March 2, 2016

The 4-Step Cure for Stress

Like many of us, my life is full of situations that I want changed as soon as possible. Some of them have been around for my whole life. A few have been thorns in my flesh for the past few years. Other events pop up from time to time as fleeting crises that demand plenty of my time and energy.

I have ongoing challenges with my health, finances, and children that I want to disappear immediately. The constant fights are unfair and exhausting. If it weren’t foreign to my personality, I would scream in frustration as I tore my hair out.

The truth is that life is full of trials. When one trauma is overcome, another will soon take its place. If some challenges are easier than others, we may get a temporary break. Yet, what if that’s not the case?

What if the trauma keeps pouring down like Niagara Falls? We have two choices: stress or stay in peace.

The Four Steps to Peace

As Joyce Meyer tells us, peace is not about circumstances. It’s a state of being within ourselves. In fact, if we refuse to be peaceful until our lives are perfect, we aren’t likely to ever achieve that happy state. Here are the four steps she lists for combating stress:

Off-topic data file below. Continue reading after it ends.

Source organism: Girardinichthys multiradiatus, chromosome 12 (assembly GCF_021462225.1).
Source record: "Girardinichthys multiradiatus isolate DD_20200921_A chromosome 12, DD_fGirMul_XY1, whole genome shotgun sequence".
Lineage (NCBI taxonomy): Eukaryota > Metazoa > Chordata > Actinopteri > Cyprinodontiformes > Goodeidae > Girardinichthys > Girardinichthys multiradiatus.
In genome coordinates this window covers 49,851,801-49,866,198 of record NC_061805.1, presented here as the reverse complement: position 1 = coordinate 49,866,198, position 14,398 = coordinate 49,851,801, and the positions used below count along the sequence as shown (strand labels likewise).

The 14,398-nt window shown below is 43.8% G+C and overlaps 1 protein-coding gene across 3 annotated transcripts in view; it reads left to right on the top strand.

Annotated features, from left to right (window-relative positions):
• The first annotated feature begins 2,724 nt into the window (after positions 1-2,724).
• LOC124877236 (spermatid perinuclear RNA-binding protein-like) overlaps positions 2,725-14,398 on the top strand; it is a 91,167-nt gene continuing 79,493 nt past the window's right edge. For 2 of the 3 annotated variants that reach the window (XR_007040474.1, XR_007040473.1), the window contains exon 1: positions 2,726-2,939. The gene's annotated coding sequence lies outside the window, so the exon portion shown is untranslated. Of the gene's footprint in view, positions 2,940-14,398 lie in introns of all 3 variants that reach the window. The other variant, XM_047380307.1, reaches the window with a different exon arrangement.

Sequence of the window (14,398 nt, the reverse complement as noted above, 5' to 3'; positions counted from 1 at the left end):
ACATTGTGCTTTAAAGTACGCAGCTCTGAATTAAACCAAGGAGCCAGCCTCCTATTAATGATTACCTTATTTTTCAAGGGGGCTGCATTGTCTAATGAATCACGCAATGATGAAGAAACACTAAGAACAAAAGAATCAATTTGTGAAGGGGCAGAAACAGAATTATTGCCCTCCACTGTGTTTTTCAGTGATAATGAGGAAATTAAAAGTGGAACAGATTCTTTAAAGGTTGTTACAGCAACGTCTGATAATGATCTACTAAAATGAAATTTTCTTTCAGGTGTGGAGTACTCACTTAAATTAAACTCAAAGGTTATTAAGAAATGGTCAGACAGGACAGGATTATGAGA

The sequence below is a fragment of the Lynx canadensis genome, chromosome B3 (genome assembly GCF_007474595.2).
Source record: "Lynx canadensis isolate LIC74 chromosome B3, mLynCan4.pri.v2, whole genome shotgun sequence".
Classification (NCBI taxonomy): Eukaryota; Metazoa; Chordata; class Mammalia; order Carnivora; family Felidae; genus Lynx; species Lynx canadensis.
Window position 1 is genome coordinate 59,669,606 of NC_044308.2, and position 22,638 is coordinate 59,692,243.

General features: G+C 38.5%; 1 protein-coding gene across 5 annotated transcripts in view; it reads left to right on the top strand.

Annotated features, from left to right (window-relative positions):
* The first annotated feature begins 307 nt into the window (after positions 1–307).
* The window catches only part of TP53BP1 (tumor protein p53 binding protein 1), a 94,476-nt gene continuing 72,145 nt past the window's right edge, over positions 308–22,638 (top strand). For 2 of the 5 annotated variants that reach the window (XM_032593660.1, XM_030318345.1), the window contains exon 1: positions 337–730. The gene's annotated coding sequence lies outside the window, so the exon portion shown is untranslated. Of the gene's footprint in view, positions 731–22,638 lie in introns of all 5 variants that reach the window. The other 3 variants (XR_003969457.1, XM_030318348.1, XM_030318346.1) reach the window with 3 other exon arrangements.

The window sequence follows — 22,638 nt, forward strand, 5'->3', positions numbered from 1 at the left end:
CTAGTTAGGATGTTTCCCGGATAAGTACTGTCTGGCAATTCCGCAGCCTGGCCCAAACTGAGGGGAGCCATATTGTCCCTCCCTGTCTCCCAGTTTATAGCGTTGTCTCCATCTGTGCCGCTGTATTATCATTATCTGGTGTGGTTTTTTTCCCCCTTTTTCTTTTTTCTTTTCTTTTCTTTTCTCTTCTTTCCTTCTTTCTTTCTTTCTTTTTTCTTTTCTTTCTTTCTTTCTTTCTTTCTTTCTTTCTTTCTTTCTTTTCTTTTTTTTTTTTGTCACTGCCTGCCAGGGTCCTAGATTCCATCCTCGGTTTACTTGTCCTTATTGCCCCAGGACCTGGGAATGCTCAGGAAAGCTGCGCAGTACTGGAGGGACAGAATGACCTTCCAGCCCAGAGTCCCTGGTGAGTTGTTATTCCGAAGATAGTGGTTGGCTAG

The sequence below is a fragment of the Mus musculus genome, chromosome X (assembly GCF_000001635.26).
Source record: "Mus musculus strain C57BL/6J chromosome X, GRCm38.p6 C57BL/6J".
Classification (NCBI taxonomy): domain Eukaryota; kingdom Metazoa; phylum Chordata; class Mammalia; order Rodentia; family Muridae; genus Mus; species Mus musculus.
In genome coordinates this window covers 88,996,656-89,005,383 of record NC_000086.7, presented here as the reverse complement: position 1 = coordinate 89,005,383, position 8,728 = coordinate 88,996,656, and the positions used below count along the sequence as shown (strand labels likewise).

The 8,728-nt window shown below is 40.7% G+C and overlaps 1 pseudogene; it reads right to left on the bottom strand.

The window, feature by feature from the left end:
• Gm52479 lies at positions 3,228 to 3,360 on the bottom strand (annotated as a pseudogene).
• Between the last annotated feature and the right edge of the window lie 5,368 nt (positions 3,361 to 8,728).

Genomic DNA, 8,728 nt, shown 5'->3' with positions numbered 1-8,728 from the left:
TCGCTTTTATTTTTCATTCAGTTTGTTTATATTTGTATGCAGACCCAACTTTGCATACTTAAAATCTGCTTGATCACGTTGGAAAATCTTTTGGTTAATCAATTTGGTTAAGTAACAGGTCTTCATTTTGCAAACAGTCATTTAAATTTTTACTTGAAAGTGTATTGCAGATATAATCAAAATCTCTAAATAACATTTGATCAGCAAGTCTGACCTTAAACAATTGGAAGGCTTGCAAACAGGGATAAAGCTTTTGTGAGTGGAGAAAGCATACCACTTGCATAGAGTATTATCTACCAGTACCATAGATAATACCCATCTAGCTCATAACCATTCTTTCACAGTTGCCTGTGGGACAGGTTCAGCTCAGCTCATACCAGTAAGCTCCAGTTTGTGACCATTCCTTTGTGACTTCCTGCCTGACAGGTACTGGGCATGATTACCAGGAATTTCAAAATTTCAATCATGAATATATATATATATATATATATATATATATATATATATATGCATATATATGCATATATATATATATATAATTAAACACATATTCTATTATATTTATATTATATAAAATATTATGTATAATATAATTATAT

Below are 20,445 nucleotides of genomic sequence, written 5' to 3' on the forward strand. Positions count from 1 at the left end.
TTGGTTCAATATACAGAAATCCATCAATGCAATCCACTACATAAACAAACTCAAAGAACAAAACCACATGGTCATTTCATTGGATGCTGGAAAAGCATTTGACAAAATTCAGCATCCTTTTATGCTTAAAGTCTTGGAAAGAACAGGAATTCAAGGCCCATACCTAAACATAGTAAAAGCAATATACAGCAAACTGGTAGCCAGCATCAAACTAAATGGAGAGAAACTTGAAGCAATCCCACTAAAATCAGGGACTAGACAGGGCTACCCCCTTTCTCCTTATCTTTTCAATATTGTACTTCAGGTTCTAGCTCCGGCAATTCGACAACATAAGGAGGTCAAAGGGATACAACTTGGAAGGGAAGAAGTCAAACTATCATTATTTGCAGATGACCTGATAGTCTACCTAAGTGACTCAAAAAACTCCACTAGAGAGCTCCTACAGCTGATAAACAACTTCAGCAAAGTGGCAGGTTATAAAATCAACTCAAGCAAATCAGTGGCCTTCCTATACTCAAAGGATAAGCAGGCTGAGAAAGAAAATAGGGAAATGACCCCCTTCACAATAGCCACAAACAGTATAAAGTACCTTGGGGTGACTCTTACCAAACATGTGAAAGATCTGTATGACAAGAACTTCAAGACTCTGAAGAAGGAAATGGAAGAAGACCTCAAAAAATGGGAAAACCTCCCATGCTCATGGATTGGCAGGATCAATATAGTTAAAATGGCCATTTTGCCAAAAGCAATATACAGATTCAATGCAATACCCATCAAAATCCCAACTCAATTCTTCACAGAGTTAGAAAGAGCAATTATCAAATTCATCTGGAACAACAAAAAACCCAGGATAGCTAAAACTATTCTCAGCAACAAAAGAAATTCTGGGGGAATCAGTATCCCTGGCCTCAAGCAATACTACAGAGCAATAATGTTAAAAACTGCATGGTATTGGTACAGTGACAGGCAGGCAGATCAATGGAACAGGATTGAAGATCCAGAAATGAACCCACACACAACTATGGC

1.Trust everything to God.

What looks like a total mess to us may actually be part of His grand plan. He sees the end from the beginning; we don’t.

2. Pray.

God won’t always answer our prayers by completely getting rid of our problems. I can vouch for that. However, He can strengthen us and enable us to deal with our challenges. Prayer can also help us to endure everything with a good attitude.

3. Know when to be quiet.

Uncontrolled yelling and anger give the devil entrance into our lives. Mark 27:12-14 tells us that Jesus didn’t defend himself to his accusers. He kept quiet.

The gospels also tell us that Christ didn’t speak much when he was on the cross. He made a total of seven statements, or 41 Greek words. They would have taken about one minute to speak. He wasn’t about to let negativity in at that crucial time.

I have noticed a difference between people that I offend on the road. Some people honk, glare, and yell at me when they think I’ve delayed them for a few moments. Others are kind and patient even when we’ve been in an accident. Which type of person do you think is the most content and mentally healthy?

4. Quickly forgive.

Let’s face it, the taking and giving of offense is stressful. It just is. Resentment is often more harmful to the person feeling it than to the one against whom it’s directed. Please see more on this topic in my book, Accept No Trash Talk: Overcoming the Odds.

My Conclusion

Inner peace is not related to circumstances. It is a state of being that we cultivate despite what’s going on in our lives. The good news is that there are steps we can take to achieve a feeling of contentment in all situations.

How have you chosen peace?

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